The Los Angeles County Board of Supervisors on Tuesday approved making changes to the Greater Los Angeles Homeless Count as well as a settlement regarding a 2019 traffic collision in Saugus involving a sheriff’s deputy.
Both items were approved via the board’s consent calendar.
Improving the homeless count
The homeless count is done every year and is organized by the Los Angeles Homeless Services Authority. This year’s count was taken in January over the course of three days, with volunteers going around to get as accurate of a point-in-time count as possible.
The motion directs LAHSA to report back in 45 days with “a summary of the challenges faced in the 2024 Greater Los Angeles Homeless Count. This summary should include feedback from deployment site leads, volunteers, and LAHSA staff who participated in the count.”
After that, another report after 90 days is requested with a roadmap for resolving those issues, and then reports every other month thereafter to update the board on what is being done to improve next year’s count.
According to the motion, co-authored by Supervisors Lindsey Horvath, 3rd District, and Hilda Solis, 1st District, the mobile app used for the count did not always work as intended, with some volunteers forced to use paper tallies.
“The Greater Los Angeles Homeless Count is LAHSA’s primary public-facing event,” the motion reads. “It is important that volunteers for the point-in-time count have a positive experience so that they can return for future years to support this massive undertaking. Therefore, the Board of Supervisors should take action to improve future point-in-time counts to ensure an accurate count and provide a more positive volunteer experience.”
More than 50 people volunteered for the count in Santa Clarita, with a couple of volunteers telling The Signal that, while the count is important, the process to get the most accurate count could be better.
This directive comes after the board approved a $783 million spending plan at Tuesday’s meeting for the L.A. County Homeless Initiative for the 2024-25 fiscal year.
The plan includes $662.3 million for homelessness prevention, outreach, interim housing, permanent housing, and supportive services – all considered to be essential elements of the homeless services system – plus an additional $120.7 million to support Pathway Home and other projects necessary to scale up and fast-track the county’s homelessness emergency response, according to a county news release.
“Pathway Home leverages emergency powers and partnerships with local jurisdictions to bring people out of encampments and into immediately available interim housing accompanied by a comprehensive suite of supportive services and, ultimately, into safe, permanent homes,” the release states.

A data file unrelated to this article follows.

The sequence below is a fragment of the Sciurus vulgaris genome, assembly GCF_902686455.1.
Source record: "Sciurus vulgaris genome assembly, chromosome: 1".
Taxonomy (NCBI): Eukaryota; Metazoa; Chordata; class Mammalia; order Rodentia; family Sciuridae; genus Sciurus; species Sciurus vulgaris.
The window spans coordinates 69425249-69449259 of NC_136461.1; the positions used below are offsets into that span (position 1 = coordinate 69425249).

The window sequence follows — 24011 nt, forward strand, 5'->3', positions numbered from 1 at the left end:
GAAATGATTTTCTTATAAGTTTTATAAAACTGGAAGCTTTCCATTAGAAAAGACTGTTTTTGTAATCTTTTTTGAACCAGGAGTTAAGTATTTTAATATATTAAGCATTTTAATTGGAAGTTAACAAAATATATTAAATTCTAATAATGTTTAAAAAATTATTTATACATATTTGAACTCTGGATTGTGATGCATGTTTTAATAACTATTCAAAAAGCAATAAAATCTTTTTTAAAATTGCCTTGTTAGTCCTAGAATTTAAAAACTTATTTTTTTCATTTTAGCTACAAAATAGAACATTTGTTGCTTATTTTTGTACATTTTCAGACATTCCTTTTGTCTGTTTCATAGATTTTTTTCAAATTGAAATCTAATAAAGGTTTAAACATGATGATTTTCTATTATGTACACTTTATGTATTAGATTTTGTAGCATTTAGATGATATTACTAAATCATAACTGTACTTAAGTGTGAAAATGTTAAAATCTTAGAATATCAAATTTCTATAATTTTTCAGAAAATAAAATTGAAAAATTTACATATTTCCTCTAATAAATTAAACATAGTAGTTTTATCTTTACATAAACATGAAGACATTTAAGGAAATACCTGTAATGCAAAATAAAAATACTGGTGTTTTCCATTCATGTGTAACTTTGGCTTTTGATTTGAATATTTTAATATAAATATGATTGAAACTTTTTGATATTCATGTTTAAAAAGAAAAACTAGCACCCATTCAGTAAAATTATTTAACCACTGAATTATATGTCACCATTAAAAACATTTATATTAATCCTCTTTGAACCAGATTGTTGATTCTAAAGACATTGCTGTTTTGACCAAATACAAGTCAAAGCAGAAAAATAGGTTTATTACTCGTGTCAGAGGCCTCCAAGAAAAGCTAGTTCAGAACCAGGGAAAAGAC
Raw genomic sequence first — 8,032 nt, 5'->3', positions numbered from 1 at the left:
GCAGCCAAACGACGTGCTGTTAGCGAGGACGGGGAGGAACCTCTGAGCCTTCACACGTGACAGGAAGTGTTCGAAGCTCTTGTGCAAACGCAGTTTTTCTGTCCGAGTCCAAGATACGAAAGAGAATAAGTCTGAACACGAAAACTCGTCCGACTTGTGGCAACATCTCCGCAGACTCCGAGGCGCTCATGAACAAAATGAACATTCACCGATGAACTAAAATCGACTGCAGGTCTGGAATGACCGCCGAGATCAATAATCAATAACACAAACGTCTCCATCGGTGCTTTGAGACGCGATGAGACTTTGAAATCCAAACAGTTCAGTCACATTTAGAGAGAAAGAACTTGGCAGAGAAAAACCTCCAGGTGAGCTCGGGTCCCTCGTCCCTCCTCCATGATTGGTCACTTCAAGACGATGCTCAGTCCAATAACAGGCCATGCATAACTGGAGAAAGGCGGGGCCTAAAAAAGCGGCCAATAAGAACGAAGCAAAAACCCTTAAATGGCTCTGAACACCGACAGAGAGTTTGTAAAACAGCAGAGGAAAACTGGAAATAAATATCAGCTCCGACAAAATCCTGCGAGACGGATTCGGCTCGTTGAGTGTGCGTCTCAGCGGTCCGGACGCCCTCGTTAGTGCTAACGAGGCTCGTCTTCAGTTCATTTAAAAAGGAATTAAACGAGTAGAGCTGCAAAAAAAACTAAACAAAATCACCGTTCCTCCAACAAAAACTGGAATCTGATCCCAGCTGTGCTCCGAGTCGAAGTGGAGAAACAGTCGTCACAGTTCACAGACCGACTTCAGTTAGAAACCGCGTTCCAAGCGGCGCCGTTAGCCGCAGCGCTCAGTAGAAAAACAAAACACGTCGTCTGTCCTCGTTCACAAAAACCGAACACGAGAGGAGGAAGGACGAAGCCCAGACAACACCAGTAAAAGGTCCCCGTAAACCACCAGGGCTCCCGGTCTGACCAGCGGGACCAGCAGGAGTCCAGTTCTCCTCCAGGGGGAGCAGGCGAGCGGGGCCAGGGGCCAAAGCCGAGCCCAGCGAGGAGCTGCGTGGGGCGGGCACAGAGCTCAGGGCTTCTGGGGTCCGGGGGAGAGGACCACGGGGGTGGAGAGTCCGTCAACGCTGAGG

The plan will be funded through an anticipated $587.2 million in anticipated voter-approved tax revenue; $140 million in county funds; and $55.8 million in grants, according to the release.
“With this spending plan, we are putting more resources than ever before into helping people in encampments move indoors equipped with support services so they can stay housed, and urgently increasing our supply of housing,” 5th District Supervisor Kathryn Barger, who represents the Santa Clarita Valley, said in the release. “I’m pleased the plan also increases our county’s support of cities’ local efforts to address homelessness, just as the Blue Ribbon Commission on Homelessness recommended.”
An $800,000 settlement was approved by the board on Tuesday regarding a traffic collision involving an SCV sheriff’s deputy that allegedly caused significant injuries to the plaintiff.
According to the summary corrective action plan, the deputy was responding to a call with flashing lights to indicate an emergency response on Jan. 20, 2019. The deputy was traveling northbound on Bouquet Canyon Road and crossed a red light at the intersection at Espuella Drive, with the plaintiffs’ Ford F-150 truck being struck in the process.
The plaintiffs reported that they did not hear the emergency siren or see the emergency lights due to the windows of the truck being rolled up.
L.A. County Fire Department personnel reported that one of the plaintiffs was transported to a local hospital following the collision.
An investigation determined that the deputy was at fault due to crossing a red traffic signal and failing to drive an emergency vehicle with due regard for the safety of others on a highway.